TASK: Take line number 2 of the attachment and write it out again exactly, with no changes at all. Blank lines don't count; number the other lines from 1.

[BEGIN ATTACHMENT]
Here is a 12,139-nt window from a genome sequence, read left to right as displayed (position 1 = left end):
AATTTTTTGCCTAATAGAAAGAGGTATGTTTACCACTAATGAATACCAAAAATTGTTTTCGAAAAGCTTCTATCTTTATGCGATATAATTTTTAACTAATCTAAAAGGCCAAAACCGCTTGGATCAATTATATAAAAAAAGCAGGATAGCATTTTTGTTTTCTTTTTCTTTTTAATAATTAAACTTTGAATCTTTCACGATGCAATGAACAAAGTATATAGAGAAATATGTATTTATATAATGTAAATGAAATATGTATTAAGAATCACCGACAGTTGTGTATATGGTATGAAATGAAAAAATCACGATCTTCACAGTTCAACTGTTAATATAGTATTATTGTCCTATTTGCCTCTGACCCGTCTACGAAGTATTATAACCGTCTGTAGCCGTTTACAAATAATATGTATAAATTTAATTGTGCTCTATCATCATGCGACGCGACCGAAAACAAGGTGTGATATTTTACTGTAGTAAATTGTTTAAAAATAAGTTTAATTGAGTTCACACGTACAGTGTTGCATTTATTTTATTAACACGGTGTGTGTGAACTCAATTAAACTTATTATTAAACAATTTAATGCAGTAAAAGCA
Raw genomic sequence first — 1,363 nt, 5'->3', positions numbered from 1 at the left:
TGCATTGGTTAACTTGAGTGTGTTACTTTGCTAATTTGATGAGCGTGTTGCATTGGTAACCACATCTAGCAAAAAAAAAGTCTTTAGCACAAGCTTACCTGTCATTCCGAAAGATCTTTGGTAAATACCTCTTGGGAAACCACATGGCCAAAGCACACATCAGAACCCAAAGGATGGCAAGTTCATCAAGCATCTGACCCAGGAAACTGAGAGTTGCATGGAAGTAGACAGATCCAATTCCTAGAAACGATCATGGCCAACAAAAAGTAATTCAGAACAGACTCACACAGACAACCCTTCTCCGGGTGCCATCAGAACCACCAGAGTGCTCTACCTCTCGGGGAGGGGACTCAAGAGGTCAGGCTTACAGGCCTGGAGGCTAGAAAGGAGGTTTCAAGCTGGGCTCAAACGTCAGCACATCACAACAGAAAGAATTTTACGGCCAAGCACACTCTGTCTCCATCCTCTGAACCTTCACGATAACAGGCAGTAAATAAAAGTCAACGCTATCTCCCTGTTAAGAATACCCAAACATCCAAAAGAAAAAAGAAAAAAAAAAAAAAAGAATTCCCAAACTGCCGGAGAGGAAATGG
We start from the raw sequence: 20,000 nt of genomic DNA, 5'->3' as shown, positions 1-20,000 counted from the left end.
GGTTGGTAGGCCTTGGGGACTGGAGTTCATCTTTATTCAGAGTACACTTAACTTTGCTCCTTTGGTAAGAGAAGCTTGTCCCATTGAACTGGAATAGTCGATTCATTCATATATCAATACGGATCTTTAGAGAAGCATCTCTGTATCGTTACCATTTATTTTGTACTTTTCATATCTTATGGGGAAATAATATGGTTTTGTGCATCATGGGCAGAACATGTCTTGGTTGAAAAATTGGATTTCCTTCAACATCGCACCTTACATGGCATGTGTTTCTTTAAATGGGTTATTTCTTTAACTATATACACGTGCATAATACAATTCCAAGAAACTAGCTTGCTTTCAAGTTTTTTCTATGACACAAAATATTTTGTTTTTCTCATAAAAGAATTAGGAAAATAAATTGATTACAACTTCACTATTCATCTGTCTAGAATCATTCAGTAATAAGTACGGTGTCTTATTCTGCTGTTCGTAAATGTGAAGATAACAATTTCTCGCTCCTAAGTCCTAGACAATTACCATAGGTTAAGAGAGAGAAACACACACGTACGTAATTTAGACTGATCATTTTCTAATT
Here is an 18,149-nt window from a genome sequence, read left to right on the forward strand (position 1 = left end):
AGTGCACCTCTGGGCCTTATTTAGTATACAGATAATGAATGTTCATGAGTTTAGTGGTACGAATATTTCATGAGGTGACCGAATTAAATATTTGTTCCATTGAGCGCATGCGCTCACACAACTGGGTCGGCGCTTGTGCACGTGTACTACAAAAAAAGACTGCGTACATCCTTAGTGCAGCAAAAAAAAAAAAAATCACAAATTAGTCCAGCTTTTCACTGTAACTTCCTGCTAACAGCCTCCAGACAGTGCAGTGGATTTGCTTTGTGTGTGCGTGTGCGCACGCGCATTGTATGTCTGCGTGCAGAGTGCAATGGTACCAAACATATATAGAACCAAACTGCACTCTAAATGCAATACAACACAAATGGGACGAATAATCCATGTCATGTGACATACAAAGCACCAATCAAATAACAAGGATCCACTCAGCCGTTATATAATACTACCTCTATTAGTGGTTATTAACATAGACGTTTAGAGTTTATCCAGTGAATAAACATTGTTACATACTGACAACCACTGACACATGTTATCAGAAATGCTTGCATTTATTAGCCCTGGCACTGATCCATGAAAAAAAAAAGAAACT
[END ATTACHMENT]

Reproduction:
AATTTTTTGCCTAATAGAAAGAGGTATGTTTACCACTAATGAATACCAAAAATTGTTTTCGAAAAGCTTCTATCTTTATGCGATATAATTTTTAACTAATCTAAAAGGCCAAAACCGCTTGGATCAATTATATAAAAAAAGCAGGATAGCATTTTTGTTTTCTTTTTCTTTTTAATAATTAAACTTTGAATCTTTCACGATGCAATGAACAAAGTATATAGAGAAATATGTATTTATATAATGTAAATGAAATATGTATTAAGAATCACCGACAGTTGTGTATATGGTATGAAATGAAAAAATCACGATCTTCACAGTTCAACTGTTAATATAGTATTATTGTCCTATTTGCCTCTGACCCGTCTACGAAGTATTATAACCGTCTGTAGCCGTTTACAAATAATATGTATAAATTTAATTGTGCTCTATCATCATGCGACGCGACCGAAAACAAGGTGTGATATTTTACTGTAGTAAATTGTTTAAAAATAAGTTTAATTGAGTTCACACGTACAGTGTTGCATTTATTTTATTAACACGGTGTGTGTGAACTCAATTAAACTTATTATTAAACAATTTAATGCAGTAAAAGCA